Your Tuesday Briefing: Boris Johnson, NATO, China

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Good morning.

We’re covering a wild card in the British election, potential tariffs on French wine and cheese, and a puppy that was stuck in the mud for centuries.

ImagePrime Minister Boris Johnson of Britain with Mayor Sadiq Khan of London at a vigil on Monday for victims of the London Bridge terrorist attack.
Credit…Daniel Leal-Olivas/Agence France-Presse — Getty Images

The British prime minister’s Conservative Party is favored to win the Dec. 12 election, and its members hoped that campaigning this week would be devoted to security, an area in which they typically have an advantage over the Labour Party. But two complications stand in the way.

The Trump administration said on Monday that a new French tax on technology companies like Facebook and Google was “unusually burdensome for affected U.S. companies.” In retaliation, it recommended tariffs as high as 100 percent on French imports valued at $2.4 billion, including wine, cheese and handbags.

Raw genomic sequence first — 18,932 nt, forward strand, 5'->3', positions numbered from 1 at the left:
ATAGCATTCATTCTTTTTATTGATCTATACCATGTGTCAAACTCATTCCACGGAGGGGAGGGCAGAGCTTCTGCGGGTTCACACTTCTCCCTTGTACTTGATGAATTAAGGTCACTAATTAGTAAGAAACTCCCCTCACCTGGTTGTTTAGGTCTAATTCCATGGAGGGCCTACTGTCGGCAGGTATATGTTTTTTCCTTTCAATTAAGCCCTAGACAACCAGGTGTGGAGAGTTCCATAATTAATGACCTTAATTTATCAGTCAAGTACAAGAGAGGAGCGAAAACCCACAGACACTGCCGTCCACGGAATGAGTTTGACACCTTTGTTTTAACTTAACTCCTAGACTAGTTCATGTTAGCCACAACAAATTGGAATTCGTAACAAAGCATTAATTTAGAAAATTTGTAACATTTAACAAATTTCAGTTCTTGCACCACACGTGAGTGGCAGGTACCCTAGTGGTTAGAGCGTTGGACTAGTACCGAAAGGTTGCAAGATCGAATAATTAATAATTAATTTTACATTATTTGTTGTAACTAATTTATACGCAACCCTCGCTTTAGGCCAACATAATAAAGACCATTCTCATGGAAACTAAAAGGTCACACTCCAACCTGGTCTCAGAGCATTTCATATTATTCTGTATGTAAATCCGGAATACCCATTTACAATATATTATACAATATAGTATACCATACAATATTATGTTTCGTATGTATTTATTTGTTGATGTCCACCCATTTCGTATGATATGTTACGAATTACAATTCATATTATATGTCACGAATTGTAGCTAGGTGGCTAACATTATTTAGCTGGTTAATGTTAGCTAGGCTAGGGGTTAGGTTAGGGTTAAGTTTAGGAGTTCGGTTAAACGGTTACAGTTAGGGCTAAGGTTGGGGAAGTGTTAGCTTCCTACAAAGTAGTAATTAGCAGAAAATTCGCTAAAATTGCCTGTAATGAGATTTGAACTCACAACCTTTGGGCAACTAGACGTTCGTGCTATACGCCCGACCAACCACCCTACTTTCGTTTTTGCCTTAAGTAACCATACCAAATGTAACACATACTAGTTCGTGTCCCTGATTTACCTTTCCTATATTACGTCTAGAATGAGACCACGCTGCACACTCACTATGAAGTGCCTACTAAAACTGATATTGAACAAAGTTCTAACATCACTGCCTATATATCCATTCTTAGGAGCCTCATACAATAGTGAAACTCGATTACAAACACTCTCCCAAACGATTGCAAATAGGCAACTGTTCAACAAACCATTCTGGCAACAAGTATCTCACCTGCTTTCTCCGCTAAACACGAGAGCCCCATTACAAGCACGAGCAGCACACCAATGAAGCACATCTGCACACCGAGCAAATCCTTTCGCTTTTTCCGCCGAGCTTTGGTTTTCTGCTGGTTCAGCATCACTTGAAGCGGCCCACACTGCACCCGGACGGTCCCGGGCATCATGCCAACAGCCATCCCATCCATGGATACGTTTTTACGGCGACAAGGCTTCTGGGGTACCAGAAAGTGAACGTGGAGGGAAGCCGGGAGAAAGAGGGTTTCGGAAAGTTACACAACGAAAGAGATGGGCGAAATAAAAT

The United States may also open investigations into similar legislation proposed by Italy, Austria and Turkey — moves that would jeopardize international efforts to negotiate a truce on so-called digital taxes.

Background: In October, the U.S. slapped tariffs on French aircraft, wine and cheese, among other European products, after the World Trade Organization gave it permission to retaliate against E.U. subsidies to the plane maker Airbus. The W.T.O. said on Monday that the Airbus subsidies still ran afoul of global trade rules.

Another angle: President Trump said on Monday that he would impose tariffs on steel and aluminum from Brazil and Argentina, South America’s two biggest economies. The tariffs would do considerable damage.

Iran: American sanctions on Iran may have fueled recent protests there, our national security correspondent writes, but that hasn’t helped the U.S. renegotiate the 2015 agreement that President Trump discarded.


In Washington today, Democratic Party lawmakers from the House Intelligence Committee are expected to close more than two months of investigation into President Trump’s effort to pressure Ukraine to announce inquiries into his political rivals.

The House Judiciary Committee will then begin considering articles of impeachment, and the full House could potentially vote to impeach Mr. Trump days before Christmas.